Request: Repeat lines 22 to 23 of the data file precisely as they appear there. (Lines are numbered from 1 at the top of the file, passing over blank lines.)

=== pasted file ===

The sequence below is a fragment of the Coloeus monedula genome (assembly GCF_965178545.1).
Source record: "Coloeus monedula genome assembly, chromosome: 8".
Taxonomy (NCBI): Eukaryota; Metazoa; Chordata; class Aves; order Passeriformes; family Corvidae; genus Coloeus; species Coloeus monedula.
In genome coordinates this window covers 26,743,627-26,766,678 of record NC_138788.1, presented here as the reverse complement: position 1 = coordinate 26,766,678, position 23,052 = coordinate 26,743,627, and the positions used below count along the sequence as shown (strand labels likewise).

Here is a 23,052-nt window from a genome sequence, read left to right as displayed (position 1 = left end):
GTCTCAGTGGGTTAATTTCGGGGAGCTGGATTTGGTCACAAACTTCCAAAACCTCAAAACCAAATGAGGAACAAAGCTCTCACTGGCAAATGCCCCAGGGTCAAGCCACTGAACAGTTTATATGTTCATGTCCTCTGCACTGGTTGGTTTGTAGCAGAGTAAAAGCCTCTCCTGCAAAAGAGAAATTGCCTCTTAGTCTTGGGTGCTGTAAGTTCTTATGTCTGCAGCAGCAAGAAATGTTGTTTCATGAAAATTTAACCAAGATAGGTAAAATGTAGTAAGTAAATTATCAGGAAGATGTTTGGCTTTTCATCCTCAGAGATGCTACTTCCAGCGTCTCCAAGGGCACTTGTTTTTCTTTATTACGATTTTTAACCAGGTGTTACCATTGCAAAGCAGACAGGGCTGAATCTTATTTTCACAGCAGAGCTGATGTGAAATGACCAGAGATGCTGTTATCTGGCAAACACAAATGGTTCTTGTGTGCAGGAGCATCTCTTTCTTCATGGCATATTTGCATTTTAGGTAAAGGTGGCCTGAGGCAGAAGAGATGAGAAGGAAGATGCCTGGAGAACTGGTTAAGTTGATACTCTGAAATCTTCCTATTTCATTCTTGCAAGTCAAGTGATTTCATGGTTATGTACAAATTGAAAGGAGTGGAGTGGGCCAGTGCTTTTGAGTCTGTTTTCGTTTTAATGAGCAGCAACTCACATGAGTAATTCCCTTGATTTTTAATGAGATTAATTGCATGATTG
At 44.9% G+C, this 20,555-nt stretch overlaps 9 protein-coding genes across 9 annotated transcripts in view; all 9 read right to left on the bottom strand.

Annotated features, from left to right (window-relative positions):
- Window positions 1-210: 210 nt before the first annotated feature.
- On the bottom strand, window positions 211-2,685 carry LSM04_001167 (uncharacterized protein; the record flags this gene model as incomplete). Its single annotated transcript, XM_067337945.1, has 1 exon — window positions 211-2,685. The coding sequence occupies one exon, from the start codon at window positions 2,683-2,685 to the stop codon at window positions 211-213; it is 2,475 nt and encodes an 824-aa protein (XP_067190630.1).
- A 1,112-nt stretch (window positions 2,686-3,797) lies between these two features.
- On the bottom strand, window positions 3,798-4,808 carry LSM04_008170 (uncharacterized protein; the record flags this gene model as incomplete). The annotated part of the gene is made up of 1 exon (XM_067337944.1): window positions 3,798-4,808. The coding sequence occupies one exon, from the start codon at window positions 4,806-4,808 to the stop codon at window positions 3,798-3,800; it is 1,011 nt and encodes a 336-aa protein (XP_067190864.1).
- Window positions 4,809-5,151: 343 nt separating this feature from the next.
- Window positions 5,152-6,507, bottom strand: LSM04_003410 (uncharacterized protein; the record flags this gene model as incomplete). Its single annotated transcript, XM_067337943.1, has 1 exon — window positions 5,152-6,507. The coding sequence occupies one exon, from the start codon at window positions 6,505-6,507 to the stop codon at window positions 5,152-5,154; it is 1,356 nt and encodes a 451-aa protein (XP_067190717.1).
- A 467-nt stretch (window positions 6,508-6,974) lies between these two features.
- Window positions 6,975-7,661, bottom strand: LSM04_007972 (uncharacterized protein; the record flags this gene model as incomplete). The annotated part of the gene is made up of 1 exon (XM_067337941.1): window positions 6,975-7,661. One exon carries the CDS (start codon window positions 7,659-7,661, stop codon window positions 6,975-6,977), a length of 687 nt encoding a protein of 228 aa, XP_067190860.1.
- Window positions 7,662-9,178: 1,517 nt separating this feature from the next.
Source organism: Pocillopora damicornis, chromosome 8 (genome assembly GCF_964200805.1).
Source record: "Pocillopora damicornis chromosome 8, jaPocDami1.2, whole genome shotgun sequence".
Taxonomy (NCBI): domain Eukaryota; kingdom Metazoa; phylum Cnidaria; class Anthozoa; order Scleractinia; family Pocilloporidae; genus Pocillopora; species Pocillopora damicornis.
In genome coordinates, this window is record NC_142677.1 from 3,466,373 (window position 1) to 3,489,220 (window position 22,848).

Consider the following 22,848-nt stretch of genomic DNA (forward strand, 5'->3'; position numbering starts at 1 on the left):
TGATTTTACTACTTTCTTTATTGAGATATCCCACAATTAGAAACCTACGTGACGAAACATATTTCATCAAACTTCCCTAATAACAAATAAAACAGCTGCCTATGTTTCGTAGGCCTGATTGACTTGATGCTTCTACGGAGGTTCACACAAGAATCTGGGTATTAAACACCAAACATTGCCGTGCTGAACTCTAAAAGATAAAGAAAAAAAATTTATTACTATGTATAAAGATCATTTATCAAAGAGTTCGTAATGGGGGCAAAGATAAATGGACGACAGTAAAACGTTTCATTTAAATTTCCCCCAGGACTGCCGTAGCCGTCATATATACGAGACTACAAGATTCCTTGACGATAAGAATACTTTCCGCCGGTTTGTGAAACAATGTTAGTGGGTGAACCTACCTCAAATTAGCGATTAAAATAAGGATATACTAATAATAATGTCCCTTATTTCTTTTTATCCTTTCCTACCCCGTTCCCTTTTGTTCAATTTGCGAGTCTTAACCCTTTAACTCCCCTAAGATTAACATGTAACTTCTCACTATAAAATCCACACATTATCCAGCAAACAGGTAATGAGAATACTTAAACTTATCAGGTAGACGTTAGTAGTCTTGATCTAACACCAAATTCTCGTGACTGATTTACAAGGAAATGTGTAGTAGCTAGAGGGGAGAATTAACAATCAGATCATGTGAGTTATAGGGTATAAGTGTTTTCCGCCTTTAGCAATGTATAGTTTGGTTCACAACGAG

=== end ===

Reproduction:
Consider the following 22,848-nt stretch of genomic DNA (forward strand, 5'->3'; position numbering starts at 1 on the left):
TGATTTTACTACTTTCTTTATTGAGATATCCCACAATTAGAAACCTACGTGACGAAACATATTTCATCAAACTTCCCTAATAACAAATAAAACAGCTGCCTATGTTTCGTAGGCCTGATTGACTTGATGCTTCTACGGAGGTTCACACAAGAATCTGGGTATTAAACACCAAACATTGCCGTGCTGAACTCTAAAAGATAAAGAAAAAAAATTTATTACTATGTATAAAGATCATTTATCAAAGAGTTCGTAATGGGGGCAAAGATAAATGGACGACAGTAAAACGTTTCATTTAAATTTCCCCCAGGACTGCCGTAGCCGTCATATATACGAGACTACAAGATTCCTTGACGATAAGAATACTTTCCGCCGGTTTGTGAAACAATGTTAGTGGGTGAACCTACCTCAAATTAGCGATTAAAATAAGGATATACTAATAATAATGTCCCTTATTTCTTTTTATCCTTTCCTACCCCGTTCCCTTTTGTTCAATTTGCGAGTCTTAACCCTTTAACTCCCCTAAGATTAACATGTAACTTCTCACTATAAAATCCACACATTATCCAGCAAACAGGTAATGAGAATACTTAAACTTATCAGGTAGACGTTAGTAGTCTTGATCTAACACCAAATTCTCGTGACTGATTTACAAGGAAATGTGTAGTAGCTAGAGGGGAGAATTAACAATCAGATCATGTGAGTTATAGGGTATAAGTGTTTTCCGCCTTTAGCAATGTATAGTTTGGTTCACAACGAG